Performance appraisal, review or evaluation all have one thing in common.They all look back at what has transpired over a period of time with the end result being some type of rating or ranking. This has been the norm since the idea of discussing performance with employees first became a common practice.
The problem is, this approach rarely produces the results the company wants – namely a more productive and effective employee. Instead, this approach sets the stage for added conflict and a breakdown of the supervisor/employee relationship.
So, what to do instead? The more recent thinking looks towards the future of the employee and how to use the “discussion” to set the stage for development and growth. Ratings are set aside and are replaced by improvement plans and goals. Yes, goals have always been part of the process but usually left without any follow-up.
The best place to start is with a couple of lists. One that defines all of the skills and knowledge needed to be successful in the position and another list detailing the tasks and/or responsibilities associated with the job. Using these lists (sometimes found on the job description) will enable the employee and the manager to have a meaningful discussion about the job.
Ambiguous terms such as “job knowledge” or “initiative” are of little use since they have different meanings without any clear definition. Instead, use skills such as “use of Excel” or “G-code.” Tasks might include “producing daily past due accounts report,” or “accurately counting and packing parts.” Once the tasks and responsibilities have been clearly defined and both the employee and manager agree on what they are, a more productive discussion can take place.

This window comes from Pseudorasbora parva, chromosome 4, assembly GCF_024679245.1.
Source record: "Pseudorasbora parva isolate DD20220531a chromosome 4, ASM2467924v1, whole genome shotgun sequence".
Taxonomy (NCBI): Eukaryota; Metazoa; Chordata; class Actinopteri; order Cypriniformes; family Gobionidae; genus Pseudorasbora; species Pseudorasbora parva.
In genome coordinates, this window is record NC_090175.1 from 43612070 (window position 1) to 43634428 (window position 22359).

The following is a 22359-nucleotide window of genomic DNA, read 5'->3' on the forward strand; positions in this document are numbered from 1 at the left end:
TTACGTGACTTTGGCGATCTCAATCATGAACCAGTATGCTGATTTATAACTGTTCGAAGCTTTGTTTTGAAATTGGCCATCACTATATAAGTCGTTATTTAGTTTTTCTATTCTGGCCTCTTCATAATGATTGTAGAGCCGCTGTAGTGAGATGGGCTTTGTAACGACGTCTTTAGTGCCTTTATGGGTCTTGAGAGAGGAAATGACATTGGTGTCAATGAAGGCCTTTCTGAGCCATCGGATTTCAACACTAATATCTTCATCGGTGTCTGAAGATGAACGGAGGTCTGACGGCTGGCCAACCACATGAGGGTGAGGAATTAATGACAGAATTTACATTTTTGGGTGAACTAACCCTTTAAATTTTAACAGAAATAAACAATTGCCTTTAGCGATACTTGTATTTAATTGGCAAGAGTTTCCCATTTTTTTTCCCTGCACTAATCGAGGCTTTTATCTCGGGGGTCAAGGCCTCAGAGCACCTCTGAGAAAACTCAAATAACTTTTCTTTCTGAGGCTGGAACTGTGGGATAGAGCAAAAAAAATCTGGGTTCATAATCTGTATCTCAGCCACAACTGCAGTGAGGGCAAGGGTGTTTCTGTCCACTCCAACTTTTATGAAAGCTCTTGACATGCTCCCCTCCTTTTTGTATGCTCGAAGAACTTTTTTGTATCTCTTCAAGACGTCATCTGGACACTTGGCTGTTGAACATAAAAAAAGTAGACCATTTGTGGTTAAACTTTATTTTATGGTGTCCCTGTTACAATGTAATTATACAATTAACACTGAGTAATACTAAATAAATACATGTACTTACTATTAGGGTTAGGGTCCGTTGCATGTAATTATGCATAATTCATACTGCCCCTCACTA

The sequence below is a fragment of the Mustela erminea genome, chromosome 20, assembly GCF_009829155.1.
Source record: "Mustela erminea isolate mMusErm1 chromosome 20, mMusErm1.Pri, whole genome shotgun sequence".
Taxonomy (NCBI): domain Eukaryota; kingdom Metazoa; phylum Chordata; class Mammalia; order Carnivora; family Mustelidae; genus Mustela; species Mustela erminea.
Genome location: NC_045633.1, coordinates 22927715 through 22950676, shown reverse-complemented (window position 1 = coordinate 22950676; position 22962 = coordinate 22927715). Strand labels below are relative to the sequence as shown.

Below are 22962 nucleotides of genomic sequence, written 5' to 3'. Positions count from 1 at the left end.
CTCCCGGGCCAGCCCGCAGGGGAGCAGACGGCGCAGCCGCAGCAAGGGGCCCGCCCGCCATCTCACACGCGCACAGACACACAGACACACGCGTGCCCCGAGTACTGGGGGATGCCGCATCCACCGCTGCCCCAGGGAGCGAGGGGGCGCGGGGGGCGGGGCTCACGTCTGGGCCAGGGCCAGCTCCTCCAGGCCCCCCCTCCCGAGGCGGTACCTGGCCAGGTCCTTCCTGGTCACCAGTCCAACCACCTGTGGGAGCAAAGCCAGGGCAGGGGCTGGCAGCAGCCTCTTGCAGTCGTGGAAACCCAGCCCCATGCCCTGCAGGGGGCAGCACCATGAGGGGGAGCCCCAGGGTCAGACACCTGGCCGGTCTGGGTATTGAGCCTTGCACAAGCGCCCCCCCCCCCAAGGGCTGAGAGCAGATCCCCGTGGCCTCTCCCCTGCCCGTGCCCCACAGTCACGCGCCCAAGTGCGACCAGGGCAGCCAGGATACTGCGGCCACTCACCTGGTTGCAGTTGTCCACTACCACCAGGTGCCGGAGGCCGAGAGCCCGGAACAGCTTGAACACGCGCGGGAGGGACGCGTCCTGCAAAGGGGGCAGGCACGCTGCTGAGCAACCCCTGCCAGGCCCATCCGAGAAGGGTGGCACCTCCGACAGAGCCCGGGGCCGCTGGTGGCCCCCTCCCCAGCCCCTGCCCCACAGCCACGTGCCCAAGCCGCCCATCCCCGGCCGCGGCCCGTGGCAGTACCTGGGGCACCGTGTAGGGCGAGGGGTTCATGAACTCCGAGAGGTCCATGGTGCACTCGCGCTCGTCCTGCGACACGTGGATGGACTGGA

Many companies fail to hold their managers and supervisors accountable for developing employees. The company promotes people into management roles because of their technical ability but does not put much emphasis on managing others. This is unfortunate. If the employee believes his or her manager truly wants the employee to achieve more, that employee will work harder for the manager. On the other hand, if the employee is in fear of the manager, the employee will do the least amount possible to get by. This doesn’t mean the employee is a poor employee – it just means the employee is human!
Think about it, whom would you work harder for? A manager who was out to get you or a manager who had your best interest in mind?
And then there is the EEOC! Although there are no laws requiring employers to talk with their employees about performance, if an employer does it must use a “system that is the best possible for the employee.” Using a system based on the job fits that requirement.
The EEOC might also have issues with termination. The company terminates an employee for poor performance. When looking through the file, performance appraisals with sufficient ratings are found. There is nothing to indicate the employee needs to improve because the manager who completed the form had little direction and did not want a confrontation with the employee. This scenario happens frequently leaving the company with little to support their reason for termination.
If the time is right for you to begin looking at improving your current system, feel free to give me a call – HRT will be happy to help you design a system that will work at your company or provide training to your supervisors to help them get more from their staff.
• Karla Dobbeck is president of Human Resource Techniques Inc. Call 847-289-4504, or email firstname.lastname@example.org.